Paperwork, Process, and Profits: Why Life Settlements Should Start with an Appraisal
By Wm. Scott Page
Agents and advisors who are new to life settlements often ask about the difference between an application and a policy appraisal. Does one replace the other? Is an appraisal necessary? Which comes first? I would like to answer this by describing the three key differences between an application and an appraisal. And because everyone likes alliteration and cute wordplay, I have broken it down to three Ps: paperwork, process, and profits.
P is for Paperwork
Selling a life insurance policy traditionally includes a lot of paperwork, and this hasn't changed regarding the actual act of transferring the ownership of a policy to an investor or another person. Once a deal is made, it remains an intensive process. However, the paperwork involved in an application and the paperwork involved in a policy appraisal could not be more different. Completing an application with a broker or provider is cumbersome. The policyholder must provide a ton of information, much of it is private and some that may be stuck in a safe deposit box somewhere. Once the process is started, it is enough of a slog that clients likely will not want to go through it twice. It takes time and it feels like entering into a contract – because it essentially is. Once a client fills out an application, they are practically “locked-in” with that broker or provider.
On the other hand, a policy appraisal requires very little paperwork. Typically, we only require the policy illustration and a brief medical history – and that’s it. We can determine the value of a policy on the life settlement market using our research and analytics – and far less of a client’s time and paperwork.
P is also for Process
As I mentioned, once you start an application with a broker or provider, you are locked into their process. The broker will shop the policy to several providers that will evaluate the policy with their investors. The advisor and the client are largely in the dark during this part of the engagement. At some point in the future (perhaps weeks), the client and agent may get offers on the policy, but it isn’t until this point in the application process that an advisor and their client hear some real numbers. Then, they have to comb through all of the aforementioned paperwork to try to understand the actual value of the policy and how much of it is going to end up in the pocket of the client.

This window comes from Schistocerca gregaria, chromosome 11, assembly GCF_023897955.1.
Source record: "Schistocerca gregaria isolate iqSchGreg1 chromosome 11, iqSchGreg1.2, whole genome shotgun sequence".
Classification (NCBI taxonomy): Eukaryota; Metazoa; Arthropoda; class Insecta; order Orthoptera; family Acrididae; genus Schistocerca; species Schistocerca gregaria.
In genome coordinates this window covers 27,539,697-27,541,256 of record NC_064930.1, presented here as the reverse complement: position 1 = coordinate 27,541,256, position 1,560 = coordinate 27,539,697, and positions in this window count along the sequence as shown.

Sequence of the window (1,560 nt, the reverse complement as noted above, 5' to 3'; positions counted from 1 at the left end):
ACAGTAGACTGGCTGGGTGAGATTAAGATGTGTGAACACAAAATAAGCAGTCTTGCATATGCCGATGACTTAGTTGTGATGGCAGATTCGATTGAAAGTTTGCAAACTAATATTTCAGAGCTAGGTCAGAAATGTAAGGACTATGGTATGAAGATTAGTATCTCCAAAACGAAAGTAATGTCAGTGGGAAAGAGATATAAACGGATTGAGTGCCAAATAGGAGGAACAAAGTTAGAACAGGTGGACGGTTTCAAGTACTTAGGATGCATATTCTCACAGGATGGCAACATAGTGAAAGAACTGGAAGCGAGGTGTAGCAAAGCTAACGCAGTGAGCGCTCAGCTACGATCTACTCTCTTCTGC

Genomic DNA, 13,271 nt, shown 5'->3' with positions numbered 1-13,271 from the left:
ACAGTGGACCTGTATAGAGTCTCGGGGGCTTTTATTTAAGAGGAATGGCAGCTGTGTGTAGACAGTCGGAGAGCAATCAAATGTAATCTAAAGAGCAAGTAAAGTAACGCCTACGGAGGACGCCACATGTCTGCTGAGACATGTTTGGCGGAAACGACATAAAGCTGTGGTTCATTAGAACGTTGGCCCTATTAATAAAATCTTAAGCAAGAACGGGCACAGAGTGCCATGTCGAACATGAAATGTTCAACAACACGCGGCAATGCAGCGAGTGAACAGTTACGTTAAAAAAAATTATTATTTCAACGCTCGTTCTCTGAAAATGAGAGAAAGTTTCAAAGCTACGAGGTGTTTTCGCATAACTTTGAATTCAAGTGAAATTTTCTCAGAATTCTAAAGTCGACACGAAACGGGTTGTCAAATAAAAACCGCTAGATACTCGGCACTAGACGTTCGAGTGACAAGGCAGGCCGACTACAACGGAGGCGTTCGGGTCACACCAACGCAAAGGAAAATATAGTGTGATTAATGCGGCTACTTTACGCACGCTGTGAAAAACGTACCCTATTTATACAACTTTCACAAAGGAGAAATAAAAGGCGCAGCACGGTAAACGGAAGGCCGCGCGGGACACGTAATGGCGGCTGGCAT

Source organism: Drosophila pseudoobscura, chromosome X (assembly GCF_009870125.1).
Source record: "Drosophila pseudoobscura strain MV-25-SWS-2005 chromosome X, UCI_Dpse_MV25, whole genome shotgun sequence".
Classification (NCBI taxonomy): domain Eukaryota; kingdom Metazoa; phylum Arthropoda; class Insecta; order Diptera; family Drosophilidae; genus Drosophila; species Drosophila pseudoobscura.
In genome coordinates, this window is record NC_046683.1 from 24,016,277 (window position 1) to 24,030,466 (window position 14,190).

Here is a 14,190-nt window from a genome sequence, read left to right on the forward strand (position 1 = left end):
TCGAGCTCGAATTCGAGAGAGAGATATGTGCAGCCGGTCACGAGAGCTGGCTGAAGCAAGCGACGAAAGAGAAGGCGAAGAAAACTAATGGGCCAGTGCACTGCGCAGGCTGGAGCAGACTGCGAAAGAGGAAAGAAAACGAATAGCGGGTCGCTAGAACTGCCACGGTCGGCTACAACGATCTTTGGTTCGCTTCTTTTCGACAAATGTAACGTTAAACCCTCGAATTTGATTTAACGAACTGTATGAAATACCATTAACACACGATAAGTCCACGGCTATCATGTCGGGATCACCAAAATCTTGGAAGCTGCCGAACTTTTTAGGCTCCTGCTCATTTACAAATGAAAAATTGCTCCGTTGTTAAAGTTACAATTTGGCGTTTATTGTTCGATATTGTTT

With a policy appraisal, the process is much simpler. We get our basic information and then analyze it using our proprietary system. Typically, we can generate an appraisal within 24 hours and sometimes even faster. Very quickly, the agent and the client know the market value of the policy, so that they can decide whether or not it makes sense to sell the policy. Armed with a fast appraisal, advisors can make better recommendations to their clients.
P is certainly for Profits
Once the cumbersome application process is completed, clients will likely receive an offer, but it is unlikely they will ever know the true value of the policy. They also will not know how much was paid to the provider and the broker in commission fees. A life settlement can be one of the least transparent financial transactions around today as the client often doesn’t know who profits from it.
With a policy appraisal, the client and advisor are given the value of the policy first, so they know what the market will bear. They can then work with a broker or provider to sell the policy at the best price. With a policy appraisal, a client and the advisor have a much clearer picture of the profits and a much better understanding of where the money generated from the sale goes.
In the life settlement world, the life insurance policy appraisal comes first and serves as an important tool for agents and advisors. An appraisal helps clients make the best decision and ultimately receive a better life settlement. By following the three Ps, it becomes clear that the life settlement process is most effective when an application follows an appraisal.